Ridiculously Broad Ruling Against DVD Ripper Software Has Court Allow Seizure Of Domains, Social Media & More
from the how-is-that-proper-under-the-law? dept
Who needs SOPA when US judges seem willing to pretend the law already lets them do what SOPA would have created? AACS, the licensing organization that handles the basic encryption used on DVDs, sued one of many DVD ripping software companies, DVDFab (which is based in China). DVD ripping is a somewhat contentious topic. While it’s generally accepted (even by the recording industry) that ripping music CDs is legitimate, for whatever reason, Hollywood has fought exceptionally hard against the idea that movies should ever be rippable. With DVD software, they make it “illegal” by placing (weak) DRM on the DVDs, and then claim that any attempt to get around that violates the anti-circumvention clause of the DMCA, 17 USC 1201.
AACS sought a preliminary injunction against DVDFab, who chose not to respond to the lawsuit (understandable, seeing as it’s based halfway around the world). Of course, rather than just granting a basic preliminary injunction, federal judge Vernon Broderick appears to have issued an order that is basically Hollywood’s dream: ordering the seizure of basically everything in an attempt to wipe DVDFab off the internet entirely. It orders the company to stop using its website, domain names and social media. Then, it goes way beyond that, using “this Court’s inherent equitable power” to order domain registries to disable the company’s URLs and make them “transferable” on the orders of the court — basically ordering the companies to seize the domain names. Then, it also orders all companies who have anything to do with DVDFab to stop doing business with the company. This includes social networking companies, service providers, advertising firms, payment processors and more:
Any third party service providers providing services to Defendants in connection with any of the DVDFab Domain Names, the DVDFab Websites or the DVDFab Social Media Accounts, and who receive actual notice of this Order, including without limitation, web hosting providers, social media or other online service providers (including without limitation, Facebook, Twitter, YouTube and Google+), back-end service providers, web designers, distributors, search-based online advertising services (such as through paid inclusion, paid search results, sponsored search results, sponsored links, and Internet keyword advertising), and any banks, savings and loan associations, merchant account providers, payment processors and providers, credit card associations, or other financial institutions which receive or process payments or hold assets on Defendants’ behalf (including without limitation, Avangate Inc., Avangate B.V., PayPal, Western Union, PayEase, IPS Ltd., Realypay, WorldPay, Opus Payments, Amazon Payments, WorldPay, Money Gram International, WebMoney, Visa, MasterCard, Discover, American Express, Visa Electron, Maestro, Solo, Laser, and Carte Bleue) for any Defendant or any of the DVDFab Domain Names or the DVDFab Websites, and who receive actual notice of this Order, shall, within three (3) days of receipt of this Order, cease or disable providing such services to: a) Defendants in relation to the DVDFab Software and/or any other products or services that circumvent the AACS Technology; andb) any and all of the DVDFab Domain Names, the DVDFab Websites or DVDFab Social Media Accounts.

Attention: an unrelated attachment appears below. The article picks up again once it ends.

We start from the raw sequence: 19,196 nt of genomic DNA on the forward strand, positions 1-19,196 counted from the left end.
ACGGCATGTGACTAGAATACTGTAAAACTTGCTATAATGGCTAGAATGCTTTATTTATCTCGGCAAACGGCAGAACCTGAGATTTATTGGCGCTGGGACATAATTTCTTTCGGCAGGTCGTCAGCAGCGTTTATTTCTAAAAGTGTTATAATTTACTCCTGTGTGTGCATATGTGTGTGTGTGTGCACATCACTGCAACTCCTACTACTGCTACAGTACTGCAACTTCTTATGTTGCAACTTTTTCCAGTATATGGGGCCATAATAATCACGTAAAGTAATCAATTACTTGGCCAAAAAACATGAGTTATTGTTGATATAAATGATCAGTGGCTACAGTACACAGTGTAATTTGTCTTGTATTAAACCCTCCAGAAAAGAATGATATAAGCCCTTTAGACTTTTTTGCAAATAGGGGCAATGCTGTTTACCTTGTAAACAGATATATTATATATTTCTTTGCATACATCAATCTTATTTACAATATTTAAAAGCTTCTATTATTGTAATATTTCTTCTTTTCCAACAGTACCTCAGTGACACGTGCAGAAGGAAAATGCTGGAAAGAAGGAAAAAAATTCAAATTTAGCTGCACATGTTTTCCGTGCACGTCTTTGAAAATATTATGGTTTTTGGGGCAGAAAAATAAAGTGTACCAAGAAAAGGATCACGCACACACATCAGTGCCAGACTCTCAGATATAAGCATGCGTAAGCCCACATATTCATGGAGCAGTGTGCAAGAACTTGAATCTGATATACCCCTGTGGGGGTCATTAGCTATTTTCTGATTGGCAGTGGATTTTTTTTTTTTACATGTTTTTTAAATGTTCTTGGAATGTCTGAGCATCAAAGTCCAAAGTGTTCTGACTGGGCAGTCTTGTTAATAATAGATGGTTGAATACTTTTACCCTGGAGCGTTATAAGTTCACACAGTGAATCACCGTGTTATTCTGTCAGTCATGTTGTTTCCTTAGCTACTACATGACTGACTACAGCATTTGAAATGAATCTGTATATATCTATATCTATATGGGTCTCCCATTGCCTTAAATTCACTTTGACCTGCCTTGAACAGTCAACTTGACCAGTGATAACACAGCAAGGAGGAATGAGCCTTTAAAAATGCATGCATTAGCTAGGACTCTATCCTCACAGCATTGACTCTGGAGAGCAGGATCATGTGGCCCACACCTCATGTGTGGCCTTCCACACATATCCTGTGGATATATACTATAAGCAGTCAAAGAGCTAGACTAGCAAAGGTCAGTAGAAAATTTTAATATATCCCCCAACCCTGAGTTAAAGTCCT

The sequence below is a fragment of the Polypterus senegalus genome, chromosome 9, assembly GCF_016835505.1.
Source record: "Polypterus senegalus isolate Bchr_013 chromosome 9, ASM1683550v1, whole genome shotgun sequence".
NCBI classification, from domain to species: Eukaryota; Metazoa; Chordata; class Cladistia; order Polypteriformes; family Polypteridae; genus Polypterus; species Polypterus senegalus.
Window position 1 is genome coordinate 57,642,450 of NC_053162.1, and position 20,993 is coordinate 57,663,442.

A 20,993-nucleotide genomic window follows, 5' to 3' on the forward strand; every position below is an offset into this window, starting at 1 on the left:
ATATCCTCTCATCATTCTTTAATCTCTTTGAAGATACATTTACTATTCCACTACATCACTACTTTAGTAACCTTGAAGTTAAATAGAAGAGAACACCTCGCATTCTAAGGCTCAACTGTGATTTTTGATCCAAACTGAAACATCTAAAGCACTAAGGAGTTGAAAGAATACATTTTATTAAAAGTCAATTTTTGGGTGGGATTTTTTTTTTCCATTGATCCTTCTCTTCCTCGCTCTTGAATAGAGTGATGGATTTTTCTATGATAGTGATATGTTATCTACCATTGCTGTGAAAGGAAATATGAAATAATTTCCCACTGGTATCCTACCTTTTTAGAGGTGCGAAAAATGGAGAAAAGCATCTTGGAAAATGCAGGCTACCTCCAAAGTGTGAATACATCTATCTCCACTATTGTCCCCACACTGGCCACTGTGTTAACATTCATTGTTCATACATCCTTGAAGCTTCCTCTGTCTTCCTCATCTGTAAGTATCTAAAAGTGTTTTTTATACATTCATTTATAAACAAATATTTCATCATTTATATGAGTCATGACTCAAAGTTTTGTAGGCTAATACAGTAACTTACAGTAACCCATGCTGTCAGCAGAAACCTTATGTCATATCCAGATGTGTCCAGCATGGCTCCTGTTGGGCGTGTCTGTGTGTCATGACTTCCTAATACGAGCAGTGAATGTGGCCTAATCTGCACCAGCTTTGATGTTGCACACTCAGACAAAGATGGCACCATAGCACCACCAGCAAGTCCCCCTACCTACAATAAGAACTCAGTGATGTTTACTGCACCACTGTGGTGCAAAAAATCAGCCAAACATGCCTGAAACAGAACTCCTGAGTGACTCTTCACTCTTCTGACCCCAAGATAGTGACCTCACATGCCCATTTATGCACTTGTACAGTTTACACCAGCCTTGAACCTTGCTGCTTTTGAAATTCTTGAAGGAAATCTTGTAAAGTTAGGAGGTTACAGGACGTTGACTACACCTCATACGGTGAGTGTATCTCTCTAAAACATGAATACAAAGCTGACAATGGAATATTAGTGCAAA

This goes way, way, way beyond the normal remedies put forth under copyright law. In fact, it was these kinds of solutions which SOPA was designed to add to copyright law. I can understand how a judge only hearing one side of a case goes with the “default” judgment and just gives the single party everything they ask for, but at some point doesn’t common sense have to come in, and have people point out that this kind of remedy, seeking to wipe an entire company completely off the face of the internet for daring to do something that’s basically legal in similar realms (i.e., with music), seems immensely worrisome.